Stretch Your Own Canvas

DIY: Beginner Level

Want to buy beautiful canvas art but hate that the framing is as expensive as your art? It’s possible to DIY the process, even if you’re a beginner with no power tools. Here’s how:

I purchased this kit on Amazon (not an affiliate link yet, but maybe one day) It comes with all the necessary pieces, already cut to the right size (you have to specific your canvas size when ordering. The directions, however, skipped some steps, so I’m going to walk you through it and show you the one adaption I made to the process.

  1. If your canvas came with a white border around it, hold it up to a window or a light so you can see where the border is through the back. Make pencil marks along that border so you’ll have the correct placement on the other side.
  2. Lay out your canvas upside down, brush off any dust, and place the 4 wood pieces on the back to see how they will fit together so you can plan it out.
  3. There are some tiny holes near the ends of your wooden pieces. Make sure they are facing out so that when the canvas edge is rolled around them, you will still be able to access them. Staples will go in these holes later.
  4. Peel the sticky backing off the first one and lay it down on the canvas…
  5. Place the next wooden piece, first checking to your placement and to see that the corners of the beams next to each other will line up when you roll them together.
  6. Once you have two perpendicular pieces set in place, cut off the corner at a 45 degree angle and cut a slit toward the middle (also shown in the instructions). Fold down your corner pieces onto the end of the wooden rod and stick it down.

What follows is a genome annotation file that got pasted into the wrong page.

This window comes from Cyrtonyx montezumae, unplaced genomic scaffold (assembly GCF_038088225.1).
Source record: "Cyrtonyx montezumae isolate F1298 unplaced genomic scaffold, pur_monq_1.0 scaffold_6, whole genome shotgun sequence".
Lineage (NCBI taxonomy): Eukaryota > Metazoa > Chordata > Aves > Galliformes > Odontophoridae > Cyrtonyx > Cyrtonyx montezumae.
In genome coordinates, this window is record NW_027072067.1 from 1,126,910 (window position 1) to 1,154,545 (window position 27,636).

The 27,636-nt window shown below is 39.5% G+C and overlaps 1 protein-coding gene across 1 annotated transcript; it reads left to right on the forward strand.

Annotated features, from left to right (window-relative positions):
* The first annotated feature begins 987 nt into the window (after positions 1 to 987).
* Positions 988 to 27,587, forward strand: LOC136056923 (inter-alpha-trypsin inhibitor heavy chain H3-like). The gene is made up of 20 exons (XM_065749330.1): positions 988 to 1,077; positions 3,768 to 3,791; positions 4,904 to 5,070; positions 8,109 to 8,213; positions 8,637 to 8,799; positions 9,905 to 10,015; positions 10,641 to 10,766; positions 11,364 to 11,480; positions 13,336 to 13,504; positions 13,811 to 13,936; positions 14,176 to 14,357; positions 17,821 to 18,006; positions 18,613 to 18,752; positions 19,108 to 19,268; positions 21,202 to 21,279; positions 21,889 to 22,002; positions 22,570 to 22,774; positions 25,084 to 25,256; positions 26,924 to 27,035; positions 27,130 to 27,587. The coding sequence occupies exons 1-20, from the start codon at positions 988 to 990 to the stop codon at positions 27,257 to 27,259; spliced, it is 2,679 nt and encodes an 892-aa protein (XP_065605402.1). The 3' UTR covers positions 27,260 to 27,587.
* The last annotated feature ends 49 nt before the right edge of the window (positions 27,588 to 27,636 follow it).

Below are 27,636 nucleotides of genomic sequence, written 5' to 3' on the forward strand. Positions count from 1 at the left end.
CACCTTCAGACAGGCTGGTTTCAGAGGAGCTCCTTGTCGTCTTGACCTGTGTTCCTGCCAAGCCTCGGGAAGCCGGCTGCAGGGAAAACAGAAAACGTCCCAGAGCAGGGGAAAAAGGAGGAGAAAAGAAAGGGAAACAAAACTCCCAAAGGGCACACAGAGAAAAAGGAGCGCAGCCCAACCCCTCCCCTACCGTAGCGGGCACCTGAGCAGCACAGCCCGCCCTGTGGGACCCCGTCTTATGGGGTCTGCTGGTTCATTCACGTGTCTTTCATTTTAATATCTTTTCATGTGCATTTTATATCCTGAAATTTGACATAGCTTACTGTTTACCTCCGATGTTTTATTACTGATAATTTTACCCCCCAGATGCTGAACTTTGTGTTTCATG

7. Do the same with the next one, rotating the canvas as you go.
  8. Double check that your corners all match up correctly often. This is likely the most important step.
  9. Insert the big staples that come with the kit into the holes provided in your wooden sides.
  10. Stick the flat pieces into the slits on the corners to add support to the corners.
  11. *Amendment I made: As this was my first time using this kit, I didn’t notice the holes provided (and they weren’t mentioned until the end of the instructions — I’m the worst about not reading ahead), so I didn’t leave them accessible. I tried hammering the staples straight into the wood, but it wasn’t very sturdy. In fact, the whole thing felt really flimsy, and after a few days, the canvas started peeling back from the glue in some spots. I’m not sure how it would feel if I’d done it correctly, and I’m hoping to order another piece of art later this year to try it again. Anyway, I fixed the lack of stability with a staple gun and I’m pretty sure I would want to use it next time, too. If you don’t have one, you could probably hammer some small nails around the whole thing. But honestly, a staple gun is under $30 at your hardware store, and it’s a wonderful start to a DIYer’s tool box. I’d recommend one that does both staples and brad nails to get better bang for your buck. I just put staples every few inches around the whole piece. I used maybe 20 staples total, resulting in a MUCH sturdier build. It’s the same thing the pros do, only they have to cut their wood to size.

To compare, I called around and found that for my size canvas, a local framing shop would have charged me $125, as compared to the $35 I spent on the DIY. I call that a win!

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